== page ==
Chapter 1: Vectors, Lines and Planes
Section 1.4: Cross Product
Starting with Definition 1.4.1, derive the length property, A×B = A B sin(θ).
To establish the required result, begin by considering the square of the left-hand side.
=a12⁢b22+a12⁢b32+a22⁢b12+a22⁢b32+a32⁢b12+a32⁢b22−2a1⁢a2⁢b1⁢b2+ a1⁢a3⁢b1⁢b3+ a2⁢a3⁢b2⁢b3
= a12⁢b22+a12⁢b32+a22⁢b12+a22⁢b32+a32⁢b12+a32⁢b22+a12⁢b12+a22⁢b22+a32⁢b32 −2a1⁢a2⁢b1⁢b2+ a1⁢a3⁢b1⁢b3+ a2⁢a3⁢b2⁢b3)+a12⁢b12+a22⁢b22+a32⁢b32
=A2 B2 − A Bcosθ2
=A B 1−cos2θ
=A B sin2θ
To go from the second to the third equality, note that the terms in red have been both added and subtracted. The resulting grouping allows the positive terms to be recognized as the product of the squares of the norms of A and B; and the negative terms, as the square of the dot product of A and B.
The essential step of adding and subtracting the "right" expression in the calculations in the Mathematical Solution was first discovered by working backwards in Maple. The "magic" by which this discovery was made is articulated below.
Tools≻Load Package: Student Multivariate Calculus
Enter A as per Table 1.1.1.
Context Panel: Assign to a Name≻A
a1,a2,a3→assign to a nameA
Enter B as per Table 1.1.1.
Context Panel: Assign to a Name≻B
b1,b2,b3→assign to a nameB
Compute A×B and expand the square of its norm
Common Symbols palette: Cross-product operator
Typeset the square of the norm.
Apply the expand command and assign the result to the name q
Press the Enter key.
Obtain the intended right-hand side: A2 B2 sin2θ
Typeset the square of the norms of A and B.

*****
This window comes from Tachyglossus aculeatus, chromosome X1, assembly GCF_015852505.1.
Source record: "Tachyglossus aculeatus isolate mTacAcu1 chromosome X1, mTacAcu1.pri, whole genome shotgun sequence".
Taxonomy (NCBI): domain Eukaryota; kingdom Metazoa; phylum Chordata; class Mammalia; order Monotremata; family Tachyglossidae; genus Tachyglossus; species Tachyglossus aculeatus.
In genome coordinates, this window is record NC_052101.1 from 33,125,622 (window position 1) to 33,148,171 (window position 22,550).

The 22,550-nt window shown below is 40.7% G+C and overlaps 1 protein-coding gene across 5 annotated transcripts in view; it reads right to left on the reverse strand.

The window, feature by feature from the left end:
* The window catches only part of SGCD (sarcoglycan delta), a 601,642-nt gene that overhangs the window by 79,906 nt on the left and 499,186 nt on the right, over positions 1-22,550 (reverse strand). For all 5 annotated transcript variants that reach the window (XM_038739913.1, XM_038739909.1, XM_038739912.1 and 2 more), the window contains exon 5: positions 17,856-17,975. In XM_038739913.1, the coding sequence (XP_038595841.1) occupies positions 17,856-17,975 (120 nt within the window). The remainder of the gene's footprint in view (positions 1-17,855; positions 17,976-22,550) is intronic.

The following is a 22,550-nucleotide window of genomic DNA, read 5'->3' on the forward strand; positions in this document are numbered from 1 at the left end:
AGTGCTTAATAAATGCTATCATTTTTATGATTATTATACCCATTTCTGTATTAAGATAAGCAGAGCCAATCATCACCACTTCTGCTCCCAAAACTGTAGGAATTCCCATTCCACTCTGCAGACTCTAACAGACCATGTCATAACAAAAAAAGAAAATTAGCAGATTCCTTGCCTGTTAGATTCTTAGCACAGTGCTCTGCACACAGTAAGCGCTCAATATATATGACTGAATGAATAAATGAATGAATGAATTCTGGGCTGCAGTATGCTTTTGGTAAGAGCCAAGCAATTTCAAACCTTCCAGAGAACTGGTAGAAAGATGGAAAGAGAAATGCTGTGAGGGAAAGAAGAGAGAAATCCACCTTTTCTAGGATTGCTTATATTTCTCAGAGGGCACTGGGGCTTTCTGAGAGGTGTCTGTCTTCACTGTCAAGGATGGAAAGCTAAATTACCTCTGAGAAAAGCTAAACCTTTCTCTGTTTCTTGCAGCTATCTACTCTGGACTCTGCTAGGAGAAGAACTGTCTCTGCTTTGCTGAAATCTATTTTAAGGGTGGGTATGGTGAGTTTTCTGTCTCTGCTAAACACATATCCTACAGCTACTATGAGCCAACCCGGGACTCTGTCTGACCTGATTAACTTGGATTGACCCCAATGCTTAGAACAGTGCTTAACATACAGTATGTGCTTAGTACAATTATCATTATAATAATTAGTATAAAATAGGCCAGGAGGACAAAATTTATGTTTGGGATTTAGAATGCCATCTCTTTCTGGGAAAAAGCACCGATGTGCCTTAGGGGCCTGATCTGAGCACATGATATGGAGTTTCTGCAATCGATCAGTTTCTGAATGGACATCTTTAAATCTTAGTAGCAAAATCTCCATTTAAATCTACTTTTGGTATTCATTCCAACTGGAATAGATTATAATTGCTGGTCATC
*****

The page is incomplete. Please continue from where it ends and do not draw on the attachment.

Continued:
Apply the Angle command to obtain the angle θ
Press the Enter key.
Context Panel: Simplify≻Simplify
If the factors in the first form of the right-hand side are multiplied out, the result is
which is nothing more than A2 B2 − A·B2. This is what the expression q must become if A×B2 is to be recognized as the square of A B sinθ. However, q does not immediately factor into this form, and the reason why not has to be determined. To this end, split q into its positive and negative terms. This is done with an application of the selectremove command that returns terms that "have" a given subexpression, and also returns the terms that don't. (The has command returns true or false, either the subexpression is there or it isn't.)
u,v≔selectremovehas,q,−2: u; v
The expression q has been split into u, its negative terms, and v, its positive terms. The positive terms should factor to A2 B2 but they don't. The negative terms should factor to A·B2, but they don't either. Why not?
Consider the difference between A2 B2 and v:
expand(∥A∥2⋅B2−v) = a12⁢b12+a22⁢b22+a32⁢b32→assign to a nameQ
The three terms in Q must be added to v for the positive terms in q to factor to A2 B2. Indeed, this can be further verified by factoring the sum of v and Q:
factorv+Q = a12+a22+a32⁢b12+b22+b32
The three terms in Q must be subtracted from u for the negative terms in q to factor to −A·B2. Indeed, this can be further verified by factoring the difference of u and Q:
factoru−Q = −a1⁢b1+a2⁢b2+a3⁢b32
(Note that the three terms in Q are precisely the three red terms added and subtracted in the Mathematical Solution!)
Consequently, the calculations in the Mathematical Solution can be implemented, and the desired result obtained. The algebraic manipulations needed to discover how to proceed are the forte of Maple.
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